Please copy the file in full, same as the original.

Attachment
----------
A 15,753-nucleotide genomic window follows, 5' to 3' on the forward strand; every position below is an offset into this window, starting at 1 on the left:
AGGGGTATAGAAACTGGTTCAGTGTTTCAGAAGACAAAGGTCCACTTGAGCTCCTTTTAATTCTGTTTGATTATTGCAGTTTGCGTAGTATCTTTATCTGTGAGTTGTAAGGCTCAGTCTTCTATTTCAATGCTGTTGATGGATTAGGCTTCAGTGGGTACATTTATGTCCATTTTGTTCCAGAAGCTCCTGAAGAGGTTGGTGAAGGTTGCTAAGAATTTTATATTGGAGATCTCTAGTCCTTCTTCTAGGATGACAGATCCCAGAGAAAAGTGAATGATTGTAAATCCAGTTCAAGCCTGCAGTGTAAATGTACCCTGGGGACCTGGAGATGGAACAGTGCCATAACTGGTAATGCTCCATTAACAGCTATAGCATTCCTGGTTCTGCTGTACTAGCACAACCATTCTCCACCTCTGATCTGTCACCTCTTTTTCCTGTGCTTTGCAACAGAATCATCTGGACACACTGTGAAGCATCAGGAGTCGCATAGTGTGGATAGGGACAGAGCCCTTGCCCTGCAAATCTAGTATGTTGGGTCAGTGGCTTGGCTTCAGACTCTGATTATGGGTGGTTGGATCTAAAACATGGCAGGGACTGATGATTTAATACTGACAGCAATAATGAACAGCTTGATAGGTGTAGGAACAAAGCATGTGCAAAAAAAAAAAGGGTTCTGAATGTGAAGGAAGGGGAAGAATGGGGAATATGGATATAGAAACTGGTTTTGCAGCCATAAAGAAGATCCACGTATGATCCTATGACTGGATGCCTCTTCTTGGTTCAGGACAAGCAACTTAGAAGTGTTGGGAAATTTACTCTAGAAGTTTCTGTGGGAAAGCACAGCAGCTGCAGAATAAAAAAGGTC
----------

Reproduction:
A 15,753-nucleotide genomic window follows, 5' to 3' on the forward strand; every position below is an offset into this window, starting at 1 on the left:
AGGGGTATAGAAACTGGTTCAGTGTTTCAGAAGACAAAGGTCCACTTGAGCTCCTTTTAATTCTGTTTGATTATTGCAGTTTGCGTAGTATCTTTATCTGTGAGTTGTAAGGCTCAGTCTTCTATTTCAATGCTGTTGATGGATTAGGCTTCAGTGGGTACATTTATGTCCATTTTGTTCCAGAAGCTCCTGAAGAGGTTGGTGAAGGTTGCTAAGAATTTTATATTGGAGATCTCTAGTCCTTCTTCTAGGATGACAGATCCCAGAGAAAAGTGAATGATTGTAAATCCAGTTCAAGCCTGCAGTGTAAATGTACCCTGGGGACCTGGAGATGGAACAGTGCCATAACTGGTAATGCTCCATTAACAGCTATAGCATTCCTGGTTCTGCTGTACTAGCACAACCATTCTCCACCTCTGATCTGTCACCTCTTTTTCCTGTGCTTTGCAACAGAATCATCTGGACACACTGTGAAGCATCAGGAGTCGCATAGTGTGGATAGGGACAGAGCCCTTGCCCTGCAAATCTAGTATGTTGGGTCAGTGGCTTGGCTTCAGACTCTGATTATGGGTGGTTGGATCTAAAACATGGCAGGGACTGATGATTTAATACTGACAGCAATAATGAACAGCTTGATAGGTGTAGGAACAAAGCATGTGCAAAAAAAAAAAGGGTTCTGAATGTGAAGGAAGGGGAAGAATGGGGAATATGGATATAGAAACTGGTTTTGCAGCCATAAAGAAGATCCACGTATGATCCTATGACTGGATGCCTCTTCTTGGTTCAGGACAAGCAACTTAGAAGTGTTGGGAAATTTACTCTAGAAGTTTCTGTGGGAAAGCACAGCAGCTGCAGAATAAAAAAGGTC